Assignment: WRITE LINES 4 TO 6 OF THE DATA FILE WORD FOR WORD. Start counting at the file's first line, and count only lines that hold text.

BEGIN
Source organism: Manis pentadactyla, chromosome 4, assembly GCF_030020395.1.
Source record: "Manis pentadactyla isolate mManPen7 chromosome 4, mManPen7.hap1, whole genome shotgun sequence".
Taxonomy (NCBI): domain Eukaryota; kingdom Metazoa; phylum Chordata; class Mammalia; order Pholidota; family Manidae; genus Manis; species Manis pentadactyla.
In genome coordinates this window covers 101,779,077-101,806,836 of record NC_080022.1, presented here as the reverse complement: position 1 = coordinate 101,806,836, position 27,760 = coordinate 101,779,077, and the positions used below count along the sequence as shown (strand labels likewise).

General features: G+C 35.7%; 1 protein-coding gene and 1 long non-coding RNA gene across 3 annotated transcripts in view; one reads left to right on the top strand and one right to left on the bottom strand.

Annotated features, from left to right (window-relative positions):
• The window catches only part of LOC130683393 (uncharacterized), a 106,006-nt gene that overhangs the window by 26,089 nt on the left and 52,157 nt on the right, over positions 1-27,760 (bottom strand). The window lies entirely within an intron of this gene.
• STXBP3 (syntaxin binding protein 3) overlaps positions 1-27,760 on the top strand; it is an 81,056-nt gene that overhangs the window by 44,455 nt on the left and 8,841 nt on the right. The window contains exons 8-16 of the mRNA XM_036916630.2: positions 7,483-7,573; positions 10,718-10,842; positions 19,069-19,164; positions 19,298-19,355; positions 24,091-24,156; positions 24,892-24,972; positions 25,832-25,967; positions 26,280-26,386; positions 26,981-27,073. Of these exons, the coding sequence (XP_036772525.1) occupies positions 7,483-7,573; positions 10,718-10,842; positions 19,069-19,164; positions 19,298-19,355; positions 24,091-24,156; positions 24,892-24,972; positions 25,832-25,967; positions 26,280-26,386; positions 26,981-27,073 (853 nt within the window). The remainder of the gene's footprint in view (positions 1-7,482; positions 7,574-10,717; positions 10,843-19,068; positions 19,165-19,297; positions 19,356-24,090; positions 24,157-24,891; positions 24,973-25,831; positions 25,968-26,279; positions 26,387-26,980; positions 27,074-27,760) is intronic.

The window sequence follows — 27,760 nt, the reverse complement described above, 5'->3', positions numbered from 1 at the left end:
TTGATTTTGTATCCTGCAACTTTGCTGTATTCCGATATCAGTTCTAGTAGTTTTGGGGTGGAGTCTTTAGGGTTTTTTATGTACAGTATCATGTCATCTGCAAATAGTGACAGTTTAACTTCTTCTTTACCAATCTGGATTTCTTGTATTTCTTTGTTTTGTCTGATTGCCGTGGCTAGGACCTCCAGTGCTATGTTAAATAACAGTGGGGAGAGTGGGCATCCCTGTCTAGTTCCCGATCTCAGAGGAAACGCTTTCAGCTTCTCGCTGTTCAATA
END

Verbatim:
In genome coordinates this window covers 101,779,077-101,806,836 of record NC_080022.1, presented here as the reverse complement: position 1 = coordinate 101,806,836, position 27,760 = coordinate 101,779,077, and the positions used below count along the sequence as shown (strand labels likewise).

General features: G+C 35.7%; 1 protein-coding gene and 1 long non-coding RNA gene across 3 annotated transcripts in view; one reads left to right on the top strand and one right to left on the bottom strand.

Annotated features, from left to right (window-relative positions):